27 Responses to Form 1023-EZ – Traps for the Unwary

  1. Great overview of the pitfalls to think about when making the decision on which form to file! This is going to be an interesting topic to watch as it develops over the next several years.

  2. I am not clear as to whether or not a Friends organization qualifies for the EZ form. The library Friends organization exists entirely to raise funds for the library, especially for children’s programming. Where can I find out if this would be a good fit for the EZ form? Can you help me with this? Thank you in advance!

  3. More than six months after Form 1023-EZ was officially released, there are still no “Frequently Asked Questions” about the form on irs.gov, so I took it upon myself to post some of my own 1023-EZ FAQs at http://501c3book.org/Streamlined.html.

    Those who visit these FAQs will also find a free download. Originally written to help purchasers of my “long form” ebook who might need to complete Form 1023-EZ, this ebooklet could be useful to almost anyone completing Form 1023-EZ, so I have made it available as a free download.

    Sandy Deja

  4. we have a small lake that is worth about $100,000. We have six shareholders. The lake has been formed into a C Corp for six years. Our total income per year is about $3,500 and our expenses are about $2,500. We would like to become tax exempt to avoid income and property tax.

    we generate money by selling permits for fishing or by leasing the lake to fishermen on an annual basis.

    is becoming a tax exempt corporation worth the trouble? We do not currently have written by laws or written minutes of our meetings. Please advise at your earliest convenience.

    Thank you,
    Bill

  5. Thanks for a great post.

    Concerning the revenue limit, you say, “Budgets are typically little more than a hope and a prayer so it is easy enough to temper one’s projections in order to qualify; however, where the activities contemplated clearly call for more money in the first three years than the limit allows, where grant applications being submitted reflect budgets exceeding the limits, or where a source of funds have been identified making it likely the organization will exceed the $50,000 threshold, the filer should think twice before relying on Form 1023-EZ.”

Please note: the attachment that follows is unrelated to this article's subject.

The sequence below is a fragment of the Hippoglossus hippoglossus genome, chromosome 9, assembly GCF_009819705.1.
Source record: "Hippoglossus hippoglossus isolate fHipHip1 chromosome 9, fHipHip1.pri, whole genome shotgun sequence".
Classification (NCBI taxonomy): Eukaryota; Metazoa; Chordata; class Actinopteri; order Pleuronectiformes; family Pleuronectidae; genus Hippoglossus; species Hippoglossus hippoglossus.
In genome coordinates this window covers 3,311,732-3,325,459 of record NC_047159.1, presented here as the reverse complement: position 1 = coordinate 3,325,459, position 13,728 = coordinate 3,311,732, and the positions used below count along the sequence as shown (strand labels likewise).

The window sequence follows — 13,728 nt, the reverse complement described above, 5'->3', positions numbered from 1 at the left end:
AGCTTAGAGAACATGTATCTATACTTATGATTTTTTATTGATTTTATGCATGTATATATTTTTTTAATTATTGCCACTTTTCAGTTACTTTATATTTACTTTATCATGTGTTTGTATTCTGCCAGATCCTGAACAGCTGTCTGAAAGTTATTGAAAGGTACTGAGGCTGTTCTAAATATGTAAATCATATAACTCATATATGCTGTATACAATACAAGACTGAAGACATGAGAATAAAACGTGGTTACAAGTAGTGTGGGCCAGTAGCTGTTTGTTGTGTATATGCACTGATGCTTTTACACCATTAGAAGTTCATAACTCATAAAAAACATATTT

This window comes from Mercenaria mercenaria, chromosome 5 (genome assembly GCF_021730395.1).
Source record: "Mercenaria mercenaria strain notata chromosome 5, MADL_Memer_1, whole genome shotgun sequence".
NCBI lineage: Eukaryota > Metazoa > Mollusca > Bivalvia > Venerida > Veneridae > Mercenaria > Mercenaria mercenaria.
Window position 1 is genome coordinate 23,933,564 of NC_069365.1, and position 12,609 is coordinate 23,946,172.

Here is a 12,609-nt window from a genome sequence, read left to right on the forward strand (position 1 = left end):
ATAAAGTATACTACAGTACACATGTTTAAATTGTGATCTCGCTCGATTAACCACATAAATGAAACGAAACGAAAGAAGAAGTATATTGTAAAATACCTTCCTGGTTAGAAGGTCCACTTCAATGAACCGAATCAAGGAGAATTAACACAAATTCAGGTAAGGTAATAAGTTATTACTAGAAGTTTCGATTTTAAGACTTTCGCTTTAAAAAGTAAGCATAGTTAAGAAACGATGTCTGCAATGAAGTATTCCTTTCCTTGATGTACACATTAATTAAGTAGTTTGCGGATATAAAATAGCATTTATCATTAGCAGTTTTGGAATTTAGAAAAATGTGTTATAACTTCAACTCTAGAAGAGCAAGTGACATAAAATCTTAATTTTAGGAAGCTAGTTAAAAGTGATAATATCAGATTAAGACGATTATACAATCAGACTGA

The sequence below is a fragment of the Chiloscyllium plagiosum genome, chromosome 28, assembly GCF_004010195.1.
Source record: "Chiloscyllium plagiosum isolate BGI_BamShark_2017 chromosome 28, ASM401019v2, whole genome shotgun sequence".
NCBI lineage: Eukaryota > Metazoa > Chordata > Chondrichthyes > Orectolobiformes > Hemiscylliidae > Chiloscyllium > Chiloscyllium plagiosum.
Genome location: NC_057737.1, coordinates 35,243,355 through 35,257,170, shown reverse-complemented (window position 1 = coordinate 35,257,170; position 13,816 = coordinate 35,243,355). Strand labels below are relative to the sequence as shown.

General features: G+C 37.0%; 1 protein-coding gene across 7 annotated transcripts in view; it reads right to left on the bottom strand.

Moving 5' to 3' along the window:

Isn’t there a process whereby when this happens, you simply notify the IRS and file the more thorough paperwork? Why would this become grounds for revocation. This means your idea has taken hold and has interest.

    Best,
    Rezwan

  6. At this time there is no such process that I am aware of. Under representing revenue in order to qualify is grounds for revocation when it amounts to a material misrepresentation.

  7. My biggest concern is the income limitations. Assuming no other issues, if one truly “anticipate(s) less than $50,000 in annual revenue for each of the first three (3) operational years” it seems the 1023-EZ, but this only during the approval process. It says three (3) and hopefully approval comes within a year.

    So, if after approval, the charity gets a windfall (donation) that would cause them to exceed $50,000, will they have to turn down the money until the three (3) pass? No charity turns down money.

    It seems a lot of charities could retroactive lose the status if they later become too successful too soon.

    No one wants to lose their status. Has there been any charities where this has happened?

  8. I haven’t filed a 1023 for a non-profit organization for 20 years. Now I belong to the above group and they want 501c3 status to use concerts to raise money to buy ukuleles for the local Boys and Girls Club and to teach these youngsters how to play the ukulele. (obviously we want to insure the survival of the orchestra by training up and coming players as well as keeping as many kids as possible off the streets and out of gangs) The problem is I noticed the EZ 1023 form and thought it was a great idea until the director told me he had filed for an LLC four years ago. Sooooo I know I can’t file the EZ 1023 form but you state in your fourth or fifth paragraph….”not realizing an LLC with private members can never qualify for exemption.” Maybe I’m comfused about “private members” because I think this organization should be exempt. Do we need to reorganize and file for a new EIN to qualify for exemption? Or can we go ahead and file the 1023? Thank you in advance for any information you can give us. Marlyn Cairns, MNM